John Bowlby (1907-1990). You’re gonna have to live with it… you need to know the name. And the date.
I wont bore you with the boring stuff about psychoanalysis because, overall, that’s not gonna help you at AS! Bowlby designed a theory of attachment that suggests we are “biologically prepared” to form attachments with others. He believed this became innate because of our need to survive.
You remember good old Lorenz, right? Discovered the idea of imprinting. Well, Bowlby thought that he was onto something!The difference being that he believed that it was instinctual and was activated by certain conditions. Learn these conditions:
Notice anything? Distress on separation is in fact one of the attachment behaviors.
It might not be that necessary to know those conditions but it wouldn’t hurt to put them in an exam. So, when a child fears, is separated from their caregiver or feels insecure it starts to cry and it will crawl. It will do anything to keep the caregiver nearby! These are known as social releasers. (1988)
It may also use operant conditioning (article needed) to keep the mother near. A smile will positively reinforce the mother into staying near the baby, whereas crying will negatively reinforce the mother into staying. Clever, eh?
All these words have probably got you in the mood for a good cry. No fear! I will outline the main points and what you need to know…here:
Main Points Of Bowlby’s Theory:
2. A child has a innate need to attach to one main attachment figure. This is known as monotropy.
It shows this attachment through behaviours known as social releasers (see above). Although Bowlby did not specify in certain terms how a primary caregiver (usually a mother) and child’s relationship is different, he believed that any later attachments formed would never be the same. He believed that if maternal deprivation occurred (deprivation of the mother, duh) then th child may experience affectionless psychopathy. Affectionless Psychopathy means that the infant may show an inability for affection or concern for others in later life. An example of this may be that they show no guilt about performing antisocial behaviour.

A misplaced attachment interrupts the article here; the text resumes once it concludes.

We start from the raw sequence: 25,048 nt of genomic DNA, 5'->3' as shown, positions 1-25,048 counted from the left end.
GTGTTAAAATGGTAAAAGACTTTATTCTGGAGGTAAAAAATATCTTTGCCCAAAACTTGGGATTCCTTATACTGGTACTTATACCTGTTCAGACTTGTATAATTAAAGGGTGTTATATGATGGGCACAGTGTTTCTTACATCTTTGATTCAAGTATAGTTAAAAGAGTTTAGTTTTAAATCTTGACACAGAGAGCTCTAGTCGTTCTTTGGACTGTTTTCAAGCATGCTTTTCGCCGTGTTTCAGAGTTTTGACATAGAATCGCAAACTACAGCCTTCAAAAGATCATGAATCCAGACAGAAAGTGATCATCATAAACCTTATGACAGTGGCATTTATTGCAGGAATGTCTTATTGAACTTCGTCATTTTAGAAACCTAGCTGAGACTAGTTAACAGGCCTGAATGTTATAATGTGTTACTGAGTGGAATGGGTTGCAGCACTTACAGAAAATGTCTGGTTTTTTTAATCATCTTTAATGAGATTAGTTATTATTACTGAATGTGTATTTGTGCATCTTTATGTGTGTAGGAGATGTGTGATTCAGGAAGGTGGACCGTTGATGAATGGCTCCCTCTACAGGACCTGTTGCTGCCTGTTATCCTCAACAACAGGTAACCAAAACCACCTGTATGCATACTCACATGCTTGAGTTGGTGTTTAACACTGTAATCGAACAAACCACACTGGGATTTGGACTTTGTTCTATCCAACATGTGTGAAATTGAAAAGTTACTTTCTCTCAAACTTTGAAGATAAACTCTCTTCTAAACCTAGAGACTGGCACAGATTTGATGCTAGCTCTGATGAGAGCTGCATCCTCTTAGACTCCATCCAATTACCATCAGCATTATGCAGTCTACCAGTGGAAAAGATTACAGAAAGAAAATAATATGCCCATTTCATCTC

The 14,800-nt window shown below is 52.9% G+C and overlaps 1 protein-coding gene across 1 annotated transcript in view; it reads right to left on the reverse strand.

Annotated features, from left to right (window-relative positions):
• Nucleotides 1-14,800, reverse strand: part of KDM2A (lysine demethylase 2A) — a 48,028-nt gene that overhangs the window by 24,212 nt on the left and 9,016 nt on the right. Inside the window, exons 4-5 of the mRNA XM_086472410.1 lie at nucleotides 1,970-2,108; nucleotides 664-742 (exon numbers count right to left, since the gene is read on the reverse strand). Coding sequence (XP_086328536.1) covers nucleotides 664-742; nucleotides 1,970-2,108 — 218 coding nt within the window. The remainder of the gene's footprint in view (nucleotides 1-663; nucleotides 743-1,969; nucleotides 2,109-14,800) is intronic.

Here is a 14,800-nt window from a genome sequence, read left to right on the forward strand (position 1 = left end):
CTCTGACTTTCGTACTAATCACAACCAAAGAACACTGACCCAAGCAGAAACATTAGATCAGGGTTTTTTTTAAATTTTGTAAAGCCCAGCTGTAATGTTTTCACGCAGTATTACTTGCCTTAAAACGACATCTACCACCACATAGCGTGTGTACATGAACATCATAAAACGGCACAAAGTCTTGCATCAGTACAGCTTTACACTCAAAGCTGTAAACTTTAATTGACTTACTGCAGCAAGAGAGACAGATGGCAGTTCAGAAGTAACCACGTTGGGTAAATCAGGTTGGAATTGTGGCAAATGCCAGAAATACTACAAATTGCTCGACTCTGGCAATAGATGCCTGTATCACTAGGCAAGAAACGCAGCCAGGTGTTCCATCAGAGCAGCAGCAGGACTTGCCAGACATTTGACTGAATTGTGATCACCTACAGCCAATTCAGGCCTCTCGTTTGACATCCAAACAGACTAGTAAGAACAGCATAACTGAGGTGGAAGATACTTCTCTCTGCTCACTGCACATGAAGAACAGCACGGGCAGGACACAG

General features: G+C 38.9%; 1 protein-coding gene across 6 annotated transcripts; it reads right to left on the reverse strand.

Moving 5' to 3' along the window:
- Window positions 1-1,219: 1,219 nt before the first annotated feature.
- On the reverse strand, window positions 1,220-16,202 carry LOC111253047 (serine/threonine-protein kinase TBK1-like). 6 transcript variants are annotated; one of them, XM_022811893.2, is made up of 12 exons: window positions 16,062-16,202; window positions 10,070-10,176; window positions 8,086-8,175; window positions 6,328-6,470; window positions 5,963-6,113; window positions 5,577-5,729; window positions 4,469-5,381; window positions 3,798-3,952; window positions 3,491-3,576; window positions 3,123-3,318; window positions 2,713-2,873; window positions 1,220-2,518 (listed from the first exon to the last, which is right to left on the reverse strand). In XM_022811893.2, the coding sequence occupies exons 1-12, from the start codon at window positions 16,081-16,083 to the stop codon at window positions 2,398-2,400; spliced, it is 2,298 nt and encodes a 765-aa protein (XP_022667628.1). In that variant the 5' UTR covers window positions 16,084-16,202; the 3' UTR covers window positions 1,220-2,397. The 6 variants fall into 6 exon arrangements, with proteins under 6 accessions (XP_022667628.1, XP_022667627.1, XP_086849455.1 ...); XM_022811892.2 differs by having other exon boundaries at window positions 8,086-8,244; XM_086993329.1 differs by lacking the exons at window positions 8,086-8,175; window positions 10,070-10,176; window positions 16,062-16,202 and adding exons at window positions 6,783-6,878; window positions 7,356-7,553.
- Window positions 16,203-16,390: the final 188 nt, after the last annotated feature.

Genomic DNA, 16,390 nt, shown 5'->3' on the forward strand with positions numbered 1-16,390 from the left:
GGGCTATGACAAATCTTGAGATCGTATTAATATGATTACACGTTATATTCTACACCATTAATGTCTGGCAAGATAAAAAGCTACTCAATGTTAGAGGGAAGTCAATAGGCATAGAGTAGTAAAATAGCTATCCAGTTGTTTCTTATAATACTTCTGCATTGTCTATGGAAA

2. A child should receive the continuous care of this single most important attachment figure for approximately the first 2 years of life.
Bowlby (1951) said that mothering becomes useless if not performed in the first 2 years of the infants life. This may suggest a critical period for infants and their mothers. He believed that if the attachment is broken the child may, and most probably will, experience long term maternal deprivation (e.g. Affectionless Psychopathy). This risk COULD continue until the age of 5.
3. Long Term Consequences of Maternal Deprivation
Learn these and their definitions:
- Reduced Intelligence
- Increased Aggression
- Affectionless Psychopathy
4. The child’s attachment relationship with their primary caregiver leads to the development of an internal working model.
An internal working model is a “cognitive framework consisting of mental representations for understanding the world, self and others.” Or, in normal people words, it’s us. It’s how we see ourselves, how we react with others and how we see the world. (Bretherton and Munholland 1999) (LINK NEEDED).
There are 3 main features of an internal working model you need to know:
- A model of others being trustworthy.
- A model of the self as valuable.
- A model of the self as effective when interacting with others.